Holiday Traditions – Chanukah


I’ve written recently about how I celebrated Chanukah as a child and growing up. I’ve included two of those links below. Some of those traditions I’ve brought to my own family, but because of our interfaithness I’ve added and tweaked some of them over the years.

In some ways it was easier to celebrate Jewish holidays while growing up Jewish in primarily Jewish neighborhood. In those early, formative years, our neighbors were mostly Jewish, and so we all celebrated the same things. It wasn’t until moving at the end of fifth grade that my new friends celebrated something different. I don’t even recall if the schools were closed on Christmas before; I imagine they must have been, but  it wasn’t until my own kids were young that I realized that schools didn’t close for the High Holy Days. I would keep my own kids home, and the only time there was a dispute with the school was when my middle son went to kindergarten and the first day of school was to be on Rosh Hashanah. I discovered another Jewish family and I joined them at the Board of Education meeting to change the first day of school. We did. But it was met with a plethora of excuses on why they should not change the status quo. It was demoralizing and it instilled in me a more vocal advocacy than I’d had before.

As the only Jewish family in our schools or the only Jewish teacher when I taught, it’s fallen to me to have to explain Chanukah, and unfortunately the expectation is usually how it fits into Christmas, which of course, it doesn’t. It would even be doubtful if Jesus observed/celebrated Chanukah; It’s always been considered a minor holiday.

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50-45 – Chanukah


Plastic dreidl that can be filled with gelt, chocolate coins for Chanukah. When I was a kid, we got new ones each year, but I try to save them for my kids to reuse each year. (c)2016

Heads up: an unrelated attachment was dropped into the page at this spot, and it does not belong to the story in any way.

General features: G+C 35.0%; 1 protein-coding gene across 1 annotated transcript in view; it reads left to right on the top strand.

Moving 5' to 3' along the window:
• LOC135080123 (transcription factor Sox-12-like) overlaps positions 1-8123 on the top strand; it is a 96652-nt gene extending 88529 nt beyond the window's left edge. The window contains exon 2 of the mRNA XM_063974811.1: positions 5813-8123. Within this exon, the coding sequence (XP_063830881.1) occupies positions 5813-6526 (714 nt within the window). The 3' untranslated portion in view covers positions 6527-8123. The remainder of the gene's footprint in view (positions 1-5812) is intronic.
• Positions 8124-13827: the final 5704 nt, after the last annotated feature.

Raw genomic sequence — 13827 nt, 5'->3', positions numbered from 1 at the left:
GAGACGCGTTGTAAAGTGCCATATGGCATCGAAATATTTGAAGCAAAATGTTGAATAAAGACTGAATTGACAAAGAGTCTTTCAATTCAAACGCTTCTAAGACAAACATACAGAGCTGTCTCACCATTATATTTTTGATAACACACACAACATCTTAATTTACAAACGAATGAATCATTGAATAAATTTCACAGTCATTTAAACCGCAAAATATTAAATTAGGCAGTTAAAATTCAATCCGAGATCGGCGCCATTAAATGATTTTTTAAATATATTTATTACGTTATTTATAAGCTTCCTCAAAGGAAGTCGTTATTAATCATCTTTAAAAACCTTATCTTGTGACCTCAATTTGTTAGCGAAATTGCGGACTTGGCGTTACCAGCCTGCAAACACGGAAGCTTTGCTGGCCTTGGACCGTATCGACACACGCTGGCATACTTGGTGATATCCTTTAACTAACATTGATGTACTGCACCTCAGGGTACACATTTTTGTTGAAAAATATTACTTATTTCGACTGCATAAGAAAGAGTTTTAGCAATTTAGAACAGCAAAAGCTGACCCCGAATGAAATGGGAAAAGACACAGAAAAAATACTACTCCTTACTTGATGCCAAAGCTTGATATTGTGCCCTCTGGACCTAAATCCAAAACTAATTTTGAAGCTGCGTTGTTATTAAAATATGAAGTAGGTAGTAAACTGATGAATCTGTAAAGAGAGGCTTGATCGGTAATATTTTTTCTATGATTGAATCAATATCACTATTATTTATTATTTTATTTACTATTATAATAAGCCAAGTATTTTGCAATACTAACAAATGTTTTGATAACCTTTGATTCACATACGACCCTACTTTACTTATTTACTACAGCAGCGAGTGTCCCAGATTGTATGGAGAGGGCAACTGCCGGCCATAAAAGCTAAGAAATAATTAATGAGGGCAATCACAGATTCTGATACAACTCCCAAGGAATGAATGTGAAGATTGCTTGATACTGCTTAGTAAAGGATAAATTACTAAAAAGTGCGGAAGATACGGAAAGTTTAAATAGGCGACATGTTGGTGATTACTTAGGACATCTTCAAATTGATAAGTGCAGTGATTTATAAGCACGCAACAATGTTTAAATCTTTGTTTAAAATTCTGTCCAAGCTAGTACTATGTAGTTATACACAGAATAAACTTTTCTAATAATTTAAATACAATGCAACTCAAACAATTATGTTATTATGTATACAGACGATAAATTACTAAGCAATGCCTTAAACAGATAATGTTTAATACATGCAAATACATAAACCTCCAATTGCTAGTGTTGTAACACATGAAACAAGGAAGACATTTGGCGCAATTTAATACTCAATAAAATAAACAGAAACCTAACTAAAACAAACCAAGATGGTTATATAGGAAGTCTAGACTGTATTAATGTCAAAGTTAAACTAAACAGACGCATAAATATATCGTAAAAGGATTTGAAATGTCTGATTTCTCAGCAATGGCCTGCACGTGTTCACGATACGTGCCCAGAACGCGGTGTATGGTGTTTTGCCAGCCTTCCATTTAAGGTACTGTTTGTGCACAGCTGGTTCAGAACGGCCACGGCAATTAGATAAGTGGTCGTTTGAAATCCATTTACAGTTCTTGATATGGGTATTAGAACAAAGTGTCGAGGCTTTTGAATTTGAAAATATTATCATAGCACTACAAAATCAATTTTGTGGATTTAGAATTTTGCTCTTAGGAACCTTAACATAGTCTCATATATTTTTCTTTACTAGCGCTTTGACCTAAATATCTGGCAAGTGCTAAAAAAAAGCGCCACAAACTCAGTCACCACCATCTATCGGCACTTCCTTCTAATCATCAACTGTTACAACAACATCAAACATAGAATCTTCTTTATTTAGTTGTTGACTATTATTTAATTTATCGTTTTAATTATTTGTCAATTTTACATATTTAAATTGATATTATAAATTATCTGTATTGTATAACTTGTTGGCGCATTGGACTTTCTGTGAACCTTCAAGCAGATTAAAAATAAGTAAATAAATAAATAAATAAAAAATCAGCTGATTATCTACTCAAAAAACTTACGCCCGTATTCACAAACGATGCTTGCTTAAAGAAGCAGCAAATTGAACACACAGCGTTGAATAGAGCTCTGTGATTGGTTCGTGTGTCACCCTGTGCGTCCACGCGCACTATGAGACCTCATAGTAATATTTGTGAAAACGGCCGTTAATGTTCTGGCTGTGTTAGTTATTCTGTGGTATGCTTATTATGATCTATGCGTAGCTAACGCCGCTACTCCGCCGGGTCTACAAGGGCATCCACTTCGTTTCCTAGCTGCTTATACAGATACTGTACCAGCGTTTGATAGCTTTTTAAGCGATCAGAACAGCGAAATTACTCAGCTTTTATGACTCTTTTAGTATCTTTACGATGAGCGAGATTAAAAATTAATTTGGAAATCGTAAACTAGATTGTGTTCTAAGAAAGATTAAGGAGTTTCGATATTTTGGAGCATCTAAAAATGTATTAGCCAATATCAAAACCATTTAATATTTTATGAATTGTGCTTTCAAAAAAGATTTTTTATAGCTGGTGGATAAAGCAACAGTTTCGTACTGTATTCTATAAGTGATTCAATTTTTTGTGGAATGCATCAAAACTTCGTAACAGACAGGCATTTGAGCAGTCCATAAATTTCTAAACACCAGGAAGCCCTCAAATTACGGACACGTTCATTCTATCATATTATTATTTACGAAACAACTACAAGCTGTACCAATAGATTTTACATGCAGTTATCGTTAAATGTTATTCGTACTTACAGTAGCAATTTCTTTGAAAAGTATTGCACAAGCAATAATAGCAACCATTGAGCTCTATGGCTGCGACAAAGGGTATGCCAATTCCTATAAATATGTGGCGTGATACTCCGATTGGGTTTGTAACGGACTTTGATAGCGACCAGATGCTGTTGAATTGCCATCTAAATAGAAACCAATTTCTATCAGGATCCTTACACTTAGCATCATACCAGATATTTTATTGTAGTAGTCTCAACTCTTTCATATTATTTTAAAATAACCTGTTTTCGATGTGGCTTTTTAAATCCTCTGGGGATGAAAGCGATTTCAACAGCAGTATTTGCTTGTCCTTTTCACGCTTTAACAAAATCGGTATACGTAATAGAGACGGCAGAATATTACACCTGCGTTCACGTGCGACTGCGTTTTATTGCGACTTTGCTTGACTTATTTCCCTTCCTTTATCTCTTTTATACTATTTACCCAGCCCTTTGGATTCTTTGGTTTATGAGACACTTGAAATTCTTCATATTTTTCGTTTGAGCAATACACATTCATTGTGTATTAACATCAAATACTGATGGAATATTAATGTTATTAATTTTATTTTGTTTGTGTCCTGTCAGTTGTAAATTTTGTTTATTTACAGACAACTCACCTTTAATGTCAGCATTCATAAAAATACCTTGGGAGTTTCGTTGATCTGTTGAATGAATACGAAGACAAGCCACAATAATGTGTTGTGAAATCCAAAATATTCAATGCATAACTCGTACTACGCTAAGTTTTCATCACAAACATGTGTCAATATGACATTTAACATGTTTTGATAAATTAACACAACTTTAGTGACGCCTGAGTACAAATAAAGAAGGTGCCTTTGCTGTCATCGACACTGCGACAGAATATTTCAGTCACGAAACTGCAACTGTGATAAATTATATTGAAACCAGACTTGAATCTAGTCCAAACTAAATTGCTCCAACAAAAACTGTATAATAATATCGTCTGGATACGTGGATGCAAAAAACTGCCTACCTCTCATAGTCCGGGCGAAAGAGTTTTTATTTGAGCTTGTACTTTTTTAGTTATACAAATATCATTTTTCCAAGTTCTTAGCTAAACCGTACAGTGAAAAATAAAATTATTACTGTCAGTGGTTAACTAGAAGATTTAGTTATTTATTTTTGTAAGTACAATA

When I was a kid growing up in Queens, we lived in a two bedroom apartment. There was a tiny vestibule where you could either go upstairs to our neightbors or turn left and walk into our place. There was a window and a radiator (where on Passover we would put a wine glass for Elijah). The living room had a sofa, a television on a wheeled TV cart, a dresser, my baby dresser that my daughter now uses, and possibly a chair, but I don’t recall that detail. It flowed into the dining room which had a doorway to the kitchen.

At Chanukah, we never had an electric menorah when we lived here. It was a brass one with a lion at the back and the shamas way up on top with a row of eight candle holders below. We would set this menorah up on the dining room table on a piece of tin foil for the wax to melt onto. Each day, we’d add another candle and watch them burn brightly until they flickered out.

We’d eat latkes and play dreidl with pennies for the pot.

Along the bottom of my baby dresser, my parents set up three piles of wrapped presents, eight gifts in each pile, and every night after we lit the candles we could choose a gift. Just one.

There was a lot of shaking and feeling of shapes going on every night. I have a very clear memory of wondering if I should open the Barbie doll or her clothes first, so distinctive was their packaging.

For our interfaith family now, we usually have done one large gift for the first night of Chanukah. Only once did we do eight gifts. It just gets too expensive. We do light the candles and use an electric menorah, the candle menorah in the dining room and the electric menorah in the living room. I always get my kids a new dreidl and a mesh baggie of gelt which they devour pretty quickly.

These are the traditions that make a holiday memorable and worth celebrating year after year.

I’m posting this a bit early because Chanukah isn’t until Christmas Eve this year, but that just gives us more to celebrate all throughout the month from Thanksgiving to the New Year.

Happy Chanukah to all.

Happy Pesach


Passover begins at sundown this evening. Some years there are conflicts. We travel to my mother-in-law’s more often than not for Easter or right before Easter when the kids are on recess, and so we’ll only observe Passover for part of the eight days. Even after my baptism, we continue to celebrate.

This year Easter was early and we aren’t able to travel to Grandma’s for recess because my oldest son is in school and working two and a half jobs so timing didn’t work out for visiting.

However, we will be home for the entirety of Passover.

To be truthful, I hadn’t really decided to celebrate/observe until I was in the grocery store shopping. I was supposed to get a roasting chicken and potato pancake mix for tonight’s dinner, but I could feel the D-A (depression/anxiety) clueing me in that it was going to be difficult to me for this holiday.

While I want to do Passover (even if we don’t usually do a seder), I could not feel the cooking.

I looked through my wallet and found the raincheck for chicken tenders. I heard the lightbulb click in my head; over my head.

Fake it.